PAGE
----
This post comes to us from Rena Tobey, Curatorial Intern.
Who wouldn’t want to know what the future holds?
Over one hundred years ago, artist Harry Roseland tapped into that same yearning with a series of works he painted from 1890 to 1910 of tea leaf and palm readers. Reading Tea Leaves from 1906, a gem in the NBMAA collection, represents this series perfectly. You’ll find the painting in the Johnson gallery on the first floor. Even though it’s a small work, we think you’ll be drawn right in to its story.
Here, a young white woman asks about her future by consulting with an elderly black woman. Look at the expression on her face. What is she feeling? The painting is dominated by pinks and reds, the colors of love, so most likely she wonders about the man she will marry. The two women study the pattern of tea leaves at the bottom of a large bone china cup. They comfortably lean toward each other, forming a triangle of intimacy. We peek into their quiet, private, fascinated moment, but we will never know what that cup reveals.
Roseland keeps your attention focused, by tightly cropping the scene, showing how limited, and yet different, these women’s worlds are. The artist depicts enough of an interior to understand that the black woman is poor. The privileged white woman is caged, too, only upwardly mobile only through marriage. The artist avoids any hint of the New Woman actively advocating for her rights at this same time, perhaps more comfortable focusing his young woman on her marital prospects than her political future.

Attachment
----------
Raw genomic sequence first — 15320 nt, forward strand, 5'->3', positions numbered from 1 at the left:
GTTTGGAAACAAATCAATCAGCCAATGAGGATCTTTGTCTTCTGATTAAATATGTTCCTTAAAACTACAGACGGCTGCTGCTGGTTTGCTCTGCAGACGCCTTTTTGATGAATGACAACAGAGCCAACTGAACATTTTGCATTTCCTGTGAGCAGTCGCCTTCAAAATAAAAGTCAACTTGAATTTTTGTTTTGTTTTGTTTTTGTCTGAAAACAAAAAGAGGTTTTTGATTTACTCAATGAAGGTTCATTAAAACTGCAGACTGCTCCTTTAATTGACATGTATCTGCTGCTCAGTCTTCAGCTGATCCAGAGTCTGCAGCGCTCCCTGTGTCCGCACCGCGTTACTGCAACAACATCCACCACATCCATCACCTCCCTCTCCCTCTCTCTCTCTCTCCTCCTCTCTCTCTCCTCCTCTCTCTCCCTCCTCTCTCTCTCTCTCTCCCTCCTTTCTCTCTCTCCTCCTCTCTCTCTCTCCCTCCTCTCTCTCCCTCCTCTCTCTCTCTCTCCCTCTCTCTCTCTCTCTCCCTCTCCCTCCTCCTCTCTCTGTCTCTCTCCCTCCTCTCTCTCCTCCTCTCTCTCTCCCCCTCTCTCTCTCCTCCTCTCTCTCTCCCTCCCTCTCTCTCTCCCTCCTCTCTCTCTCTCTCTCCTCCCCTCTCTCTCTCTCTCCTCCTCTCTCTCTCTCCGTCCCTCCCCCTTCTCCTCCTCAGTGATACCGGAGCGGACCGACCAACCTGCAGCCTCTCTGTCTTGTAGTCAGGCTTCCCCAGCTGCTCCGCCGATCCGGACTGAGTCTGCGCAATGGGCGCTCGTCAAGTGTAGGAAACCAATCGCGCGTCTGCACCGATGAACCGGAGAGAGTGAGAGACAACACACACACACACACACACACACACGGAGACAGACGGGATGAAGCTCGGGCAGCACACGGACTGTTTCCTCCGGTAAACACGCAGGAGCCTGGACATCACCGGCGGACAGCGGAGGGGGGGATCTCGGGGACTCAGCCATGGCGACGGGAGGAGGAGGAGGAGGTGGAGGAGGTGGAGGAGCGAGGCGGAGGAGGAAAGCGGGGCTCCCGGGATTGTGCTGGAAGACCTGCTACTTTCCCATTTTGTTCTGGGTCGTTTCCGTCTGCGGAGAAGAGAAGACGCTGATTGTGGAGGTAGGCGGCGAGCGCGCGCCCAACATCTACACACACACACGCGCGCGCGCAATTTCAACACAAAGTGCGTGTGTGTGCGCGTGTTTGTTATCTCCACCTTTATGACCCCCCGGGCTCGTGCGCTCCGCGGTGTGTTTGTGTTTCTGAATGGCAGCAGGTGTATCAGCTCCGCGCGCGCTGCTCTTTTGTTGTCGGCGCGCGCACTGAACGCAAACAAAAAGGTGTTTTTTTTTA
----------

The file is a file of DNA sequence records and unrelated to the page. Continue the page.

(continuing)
Ironically, the black woman is the one wielding power in the painting, the power of prediction. The beautiful young woman represents contemporary fashion and privilege, but she has sought out an old-world elder for guidance. The painting captures the ambivalences of turn-of-the-20th-century modernity as it meets these 19th -century sensibilities.
Since the geography of the painting is left open-ended, the older woman could very well have been a slave and certainly would have remembered Emancipation. She links this new century to an old set of laws, values and beliefs. She represents a people newly freed, but not yet equal. She’s still at the beck and call of a white woman.
Throughout the series, Roseland, a Northerner who never visited the South, shows his soothsayers as African American, using sentimental stereotypes. The elder’s ability to read signs and symbols tapped into beliefs that older black women were closer to the earth, to the mysteries of the universe, to a primitive spirituality. The fortuneteller also recalls a Mammy–a maternal, black woman type, who unselfishly cares for white children, used in popular culture advertising, songs and plays.
Roseland’s fortune-teller series was wildly popular, perhaps because of its reassuring assertion of the former century’s way of life. The artist returned to the theme again and again, echoing the pose of the black and white women and reusing the same props–the sewing kit, the hat, and parasol. The paintings were reproduced as affordable prints and postcards sold in sets, plus were inserted as supplements in newspapers.
Roseland’s work falls in a long line of paintings about fortune tellers. In the United States, an early work by William Sidney Mount, Dregs in a Cup from 1838, built on the European tradition of the exotic gypsy and shy ingénue. Although Mount himself attended séances, the American public was suspicious of fortune telling.